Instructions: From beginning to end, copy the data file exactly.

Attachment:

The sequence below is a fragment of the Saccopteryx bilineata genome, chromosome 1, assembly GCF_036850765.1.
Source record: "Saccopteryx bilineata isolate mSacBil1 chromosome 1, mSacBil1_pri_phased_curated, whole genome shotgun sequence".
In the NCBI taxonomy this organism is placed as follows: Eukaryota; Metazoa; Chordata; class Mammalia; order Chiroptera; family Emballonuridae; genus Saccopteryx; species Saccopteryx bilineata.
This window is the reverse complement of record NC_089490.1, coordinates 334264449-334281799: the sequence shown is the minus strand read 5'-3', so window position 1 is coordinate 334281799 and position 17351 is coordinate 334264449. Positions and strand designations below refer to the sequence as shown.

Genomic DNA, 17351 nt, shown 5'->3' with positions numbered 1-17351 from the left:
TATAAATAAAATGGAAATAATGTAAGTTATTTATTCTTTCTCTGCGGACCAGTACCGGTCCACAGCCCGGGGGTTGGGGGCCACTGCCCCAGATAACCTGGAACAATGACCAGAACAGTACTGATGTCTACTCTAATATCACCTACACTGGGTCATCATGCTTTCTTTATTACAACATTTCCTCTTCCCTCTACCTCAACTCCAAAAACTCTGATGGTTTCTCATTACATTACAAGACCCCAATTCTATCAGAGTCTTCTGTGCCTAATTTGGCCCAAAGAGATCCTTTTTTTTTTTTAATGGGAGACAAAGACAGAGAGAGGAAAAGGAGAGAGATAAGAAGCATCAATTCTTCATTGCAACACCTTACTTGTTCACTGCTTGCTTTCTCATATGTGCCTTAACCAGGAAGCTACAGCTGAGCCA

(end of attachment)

The sequence below is a fragment of the Saccopteryx bilineata genome, chromosome 1, assembly GCF_036850765.1.
Source record: "Saccopteryx bilineata isolate mSacBil1 chromosome 1, mSacBil1_pri_phased_curated, whole genome shotgun sequence".
In the NCBI taxonomy this organism is placed as follows: Eukaryota; Metazoa; Chordata; class Mammalia; order Chiroptera; family Emballonuridae; genus Saccopteryx; species Saccopteryx bilineata.
This window is the reverse complement of record NC_089490.1, coordinates 334264449-334281799: the sequence shown is the minus strand read 5'-3', so window position 1 is coordinate 334281799 and position 17351 is coordinate 334264449. Positions and strand designations below refer to the sequence as shown.

Genomic DNA, 17351 nt, shown 5'->3' with positions numbered 1-17351 from the left:
TATAAATAAAATGGAAATAATGTAAGTTATTTATTCTTTCTCTGCGGACCAGTACCGGTCCACAGCCCGGGGGTTGGGGGCCACTGCCCCAGATAACCTGGAACAATGACCAGAACAGTACTGATGTCTACTCTAATATCACCTACACTGGGTCATCATGCTTTCTTTATTACAACATTTCCTCTTCCCTCTACCTCAACTCCAAAAACTCTGATGGTTTCTCATTACATTACAAGACCCCAATTCTATCAGAGTCTTCTGTGCCTAATTTGGCCCAAAGAGATCCTTTTTTTTTTTTAATGGGAGACAAAGACAGAGAGAGGAAAAGGAGAGAGATAAGAAGCATCAATTCTTCATTGCAACACCTTACTTGTTCACTGCTTGCTTTCTCATATGTGCCTTAACCAGGAAGCTACAGCTGAGCCA